When the iPad mini was released, I bought one to see just how that size would work. I really liked it, to the point where I regretted getting just the 16G wifi- only model. I also missed the Retina display of my full-sized iPad. My plan was to grab a Retina mini when they release today, but since Apple made the full-sized iPad so much lighter and a bit smaller (but same screen size), my decision became a lot harder.
And then, to further complicate things, I happened to see the latest Nook e-reader at Barnes & Noble last night, and was impressed by both it’s extremely light weight, its small size, and the nice illuminated screen. (I’ve always been a fan of e-ink)
So now I’m contemplating just sticking with my full-sized 3rd gen iPad, perhaps getting rid of the iPad mini, and grabbing a new e-ink reader to fill the “just reading a book” niche.
(Yes, I still have my original Nook, but it’s about the size and weight of the iPad mini, so it hasn’t gotten much use lately.)
The iPad mini is an experiment – wifi only and just 16G, so not planned to replace my “big” iPad.
May put the Nook into the museum though (or limited to use on the beach where sun makes LCDs a poor choice).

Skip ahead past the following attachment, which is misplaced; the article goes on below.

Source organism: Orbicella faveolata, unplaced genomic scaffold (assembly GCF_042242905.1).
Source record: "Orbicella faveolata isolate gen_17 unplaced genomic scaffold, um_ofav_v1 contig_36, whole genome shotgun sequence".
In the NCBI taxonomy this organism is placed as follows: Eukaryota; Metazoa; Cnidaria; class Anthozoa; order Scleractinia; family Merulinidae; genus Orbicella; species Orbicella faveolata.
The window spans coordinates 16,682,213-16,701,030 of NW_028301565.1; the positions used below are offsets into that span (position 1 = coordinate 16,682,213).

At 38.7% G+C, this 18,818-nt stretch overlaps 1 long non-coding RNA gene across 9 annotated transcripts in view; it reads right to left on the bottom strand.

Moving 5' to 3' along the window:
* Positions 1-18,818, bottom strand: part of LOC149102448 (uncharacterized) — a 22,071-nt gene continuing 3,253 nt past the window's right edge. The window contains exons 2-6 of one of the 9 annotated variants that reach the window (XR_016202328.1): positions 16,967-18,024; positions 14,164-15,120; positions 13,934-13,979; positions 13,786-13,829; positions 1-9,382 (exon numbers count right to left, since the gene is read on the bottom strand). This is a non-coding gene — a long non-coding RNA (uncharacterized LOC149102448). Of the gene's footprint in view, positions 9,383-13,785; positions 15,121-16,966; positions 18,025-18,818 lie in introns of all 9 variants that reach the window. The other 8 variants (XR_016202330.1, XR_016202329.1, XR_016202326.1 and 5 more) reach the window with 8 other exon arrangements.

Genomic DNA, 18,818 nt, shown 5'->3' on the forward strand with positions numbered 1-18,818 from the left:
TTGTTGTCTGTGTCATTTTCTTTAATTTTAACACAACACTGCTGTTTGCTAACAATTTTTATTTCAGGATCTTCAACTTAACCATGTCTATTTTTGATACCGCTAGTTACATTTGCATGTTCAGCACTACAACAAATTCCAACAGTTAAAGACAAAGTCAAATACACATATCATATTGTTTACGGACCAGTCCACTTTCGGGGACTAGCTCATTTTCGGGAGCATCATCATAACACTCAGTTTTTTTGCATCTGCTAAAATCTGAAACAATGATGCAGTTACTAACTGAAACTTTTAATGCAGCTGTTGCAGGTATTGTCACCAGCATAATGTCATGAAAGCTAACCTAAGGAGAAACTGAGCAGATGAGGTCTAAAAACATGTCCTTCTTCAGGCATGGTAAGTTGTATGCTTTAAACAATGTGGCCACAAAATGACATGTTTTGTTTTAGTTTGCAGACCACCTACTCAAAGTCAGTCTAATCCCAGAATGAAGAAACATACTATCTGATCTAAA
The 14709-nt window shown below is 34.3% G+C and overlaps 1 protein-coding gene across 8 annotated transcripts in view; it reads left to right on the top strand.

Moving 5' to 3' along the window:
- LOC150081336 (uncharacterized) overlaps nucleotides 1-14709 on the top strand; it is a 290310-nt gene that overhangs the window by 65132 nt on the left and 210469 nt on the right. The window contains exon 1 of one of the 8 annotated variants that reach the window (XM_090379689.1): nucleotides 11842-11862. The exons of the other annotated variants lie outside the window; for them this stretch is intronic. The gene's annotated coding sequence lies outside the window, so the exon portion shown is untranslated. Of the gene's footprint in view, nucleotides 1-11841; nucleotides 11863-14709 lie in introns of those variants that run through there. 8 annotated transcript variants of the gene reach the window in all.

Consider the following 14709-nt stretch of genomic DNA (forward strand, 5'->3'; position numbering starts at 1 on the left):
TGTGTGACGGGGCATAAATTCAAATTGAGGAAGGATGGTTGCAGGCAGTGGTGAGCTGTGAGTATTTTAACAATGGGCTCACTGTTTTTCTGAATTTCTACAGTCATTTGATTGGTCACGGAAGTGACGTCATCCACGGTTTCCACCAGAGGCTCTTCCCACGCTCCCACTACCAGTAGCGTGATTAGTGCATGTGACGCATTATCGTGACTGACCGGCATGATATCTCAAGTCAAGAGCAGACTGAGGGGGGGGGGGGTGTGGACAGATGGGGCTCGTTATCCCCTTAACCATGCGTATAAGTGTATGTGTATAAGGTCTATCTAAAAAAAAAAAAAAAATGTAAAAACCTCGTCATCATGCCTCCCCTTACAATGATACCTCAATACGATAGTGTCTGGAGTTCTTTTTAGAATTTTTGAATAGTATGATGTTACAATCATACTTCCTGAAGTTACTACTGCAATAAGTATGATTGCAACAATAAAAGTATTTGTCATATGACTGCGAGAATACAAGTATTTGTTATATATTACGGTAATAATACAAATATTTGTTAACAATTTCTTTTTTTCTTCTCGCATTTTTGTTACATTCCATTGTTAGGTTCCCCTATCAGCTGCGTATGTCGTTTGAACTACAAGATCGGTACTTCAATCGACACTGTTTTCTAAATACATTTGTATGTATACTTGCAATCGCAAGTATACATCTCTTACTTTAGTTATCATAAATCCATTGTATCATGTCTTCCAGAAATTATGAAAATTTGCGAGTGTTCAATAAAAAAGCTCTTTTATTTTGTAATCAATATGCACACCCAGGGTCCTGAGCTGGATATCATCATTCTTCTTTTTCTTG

The mini is thinner and lighter than the Nook and just slightly larger width and height. And iBooks is way nicer than the somewhat limited Nook software.
The new Lightning connector is very slick – easy to connect and feels a little less fragile than the complicated 30-pin connector of yore. Yes, it’s a pain to have to (slowly) transition all of my cables and devices, but the 30-pin connector had a good run.
The display is certainly less crisp than the Retina display on my full-size iPad, but it’s not bad, just not as good. If you’ve never spent time using a Retina iPad, it will look great, as the dpi is actually better than that of the non-Retina iPads.